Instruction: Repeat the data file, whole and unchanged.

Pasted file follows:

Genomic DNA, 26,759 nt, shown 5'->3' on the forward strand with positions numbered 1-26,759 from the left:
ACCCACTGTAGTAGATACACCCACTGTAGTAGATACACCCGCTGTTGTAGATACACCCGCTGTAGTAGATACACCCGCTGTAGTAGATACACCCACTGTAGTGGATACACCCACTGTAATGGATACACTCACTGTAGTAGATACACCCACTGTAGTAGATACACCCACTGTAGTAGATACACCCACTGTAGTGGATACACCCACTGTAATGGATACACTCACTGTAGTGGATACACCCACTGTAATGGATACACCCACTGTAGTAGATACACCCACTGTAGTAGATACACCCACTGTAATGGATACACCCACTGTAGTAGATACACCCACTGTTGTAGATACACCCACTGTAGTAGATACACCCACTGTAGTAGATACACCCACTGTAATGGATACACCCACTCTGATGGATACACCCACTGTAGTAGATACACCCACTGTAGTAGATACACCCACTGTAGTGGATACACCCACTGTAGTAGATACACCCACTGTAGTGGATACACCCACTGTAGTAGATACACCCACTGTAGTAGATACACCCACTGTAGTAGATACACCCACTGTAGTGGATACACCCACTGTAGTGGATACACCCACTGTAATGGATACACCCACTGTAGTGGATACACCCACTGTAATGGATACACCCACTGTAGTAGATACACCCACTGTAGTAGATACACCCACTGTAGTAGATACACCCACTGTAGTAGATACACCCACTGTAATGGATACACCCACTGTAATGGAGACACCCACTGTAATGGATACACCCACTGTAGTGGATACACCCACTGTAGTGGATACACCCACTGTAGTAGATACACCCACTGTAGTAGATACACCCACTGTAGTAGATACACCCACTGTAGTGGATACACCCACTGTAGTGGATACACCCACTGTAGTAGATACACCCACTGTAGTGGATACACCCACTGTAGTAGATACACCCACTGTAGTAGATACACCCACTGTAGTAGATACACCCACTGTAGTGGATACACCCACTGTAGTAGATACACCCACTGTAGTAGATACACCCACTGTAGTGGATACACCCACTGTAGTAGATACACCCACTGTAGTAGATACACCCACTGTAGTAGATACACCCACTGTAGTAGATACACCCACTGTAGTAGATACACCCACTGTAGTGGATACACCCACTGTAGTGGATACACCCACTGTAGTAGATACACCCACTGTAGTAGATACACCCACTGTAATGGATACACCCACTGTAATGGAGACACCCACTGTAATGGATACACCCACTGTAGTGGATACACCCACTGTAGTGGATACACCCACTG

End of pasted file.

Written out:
Genomic DNA, 26,759 nt, shown 5'->3' on the forward strand with positions numbered 1-26,759 from the left:
ACCCACTGTAGTAGATACACCCACTGTAGTAGATACACCCGCTGTTGTAGATACACCCGCTGTAGTAGATACACCCGCTGTAGTAGATACACCCACTGTAGTGGATACACCCACTGTAATGGATACACTCACTGTAGTAGATACACCCACTGTAGTAGATACACCCACTGTAGTAGATACACCCACTGTAGTGGATACACCCACTGTAATGGATACACTCACTGTAGTGGATACACCCACTGTAATGGATACACCCACTGTAGTAGATACACCCACTGTAGTAGATACACCCACTGTAATGGATACACCCACTGTAGTAGATACACCCACTGTTGTAGATACACCCACTGTAGTAGATACACCCACTGTAGTAGATACACCCACTGTAATGGATACACCCACTCTGATGGATACACCCACTGTAGTAGATACACCCACTGTAGTAGATACACCCACTGTAGTGGATACACCCACTGTAGTAGATACACCCACTGTAGTGGATACACCCACTGTAGTAGATACACCCACTGTAGTAGATACACCCACTGTAGTAGATACACCCACTGTAGTGGATACACCCACTGTAGTGGATACACCCACTGTAATGGATACACCCACTGTAGTGGATACACCCACTGTAATGGATACACCCACTGTAGTAGATACACCCACTGTAGTAGATACACCCACTGTAGTAGATACACCCACTGTAGTAGATACACCCACTGTAATGGATACACCCACTGTAATGGAGACACCCACTGTAATGGATACACCCACTGTAGTGGATACACCCACTGTAGTGGATACACCCACTGTAGTAGATACACCCACTGTAGTAGATACACCCACTGTAGTAGATACACCCACTGTAGTGGATACACCCACTGTAGTGGATACACCCACTGTAGTAGATACACCCACTGTAGTGGATACACCCACTGTAGTAGATACACCCACTGTAGTAGATACACCCACTGTAGTAGATACACCCACTGTAGTGGATACACCCACTGTAGTAGATACACCCACTGTAGTAGATACACCCACTGTAGTGGATACACCCACTGTAGTAGATACACCCACTGTAGTAGATACACCCACTGTAGTAGATACACCCACTGTAGTAGATACACCCACTGTAGTAGATACACCCACTGTAGTGGATACACCCACTGTAGTGGATACACCCACTGTAGTAGATACACCCACTGTAGTAGATACACCCACTGTAATGGATACACCCACTGTAATGGAGACACCCACTGTAATGGATACACCCACTGTAGTGGATACACCCACTGTAGTGGATACACCCACTG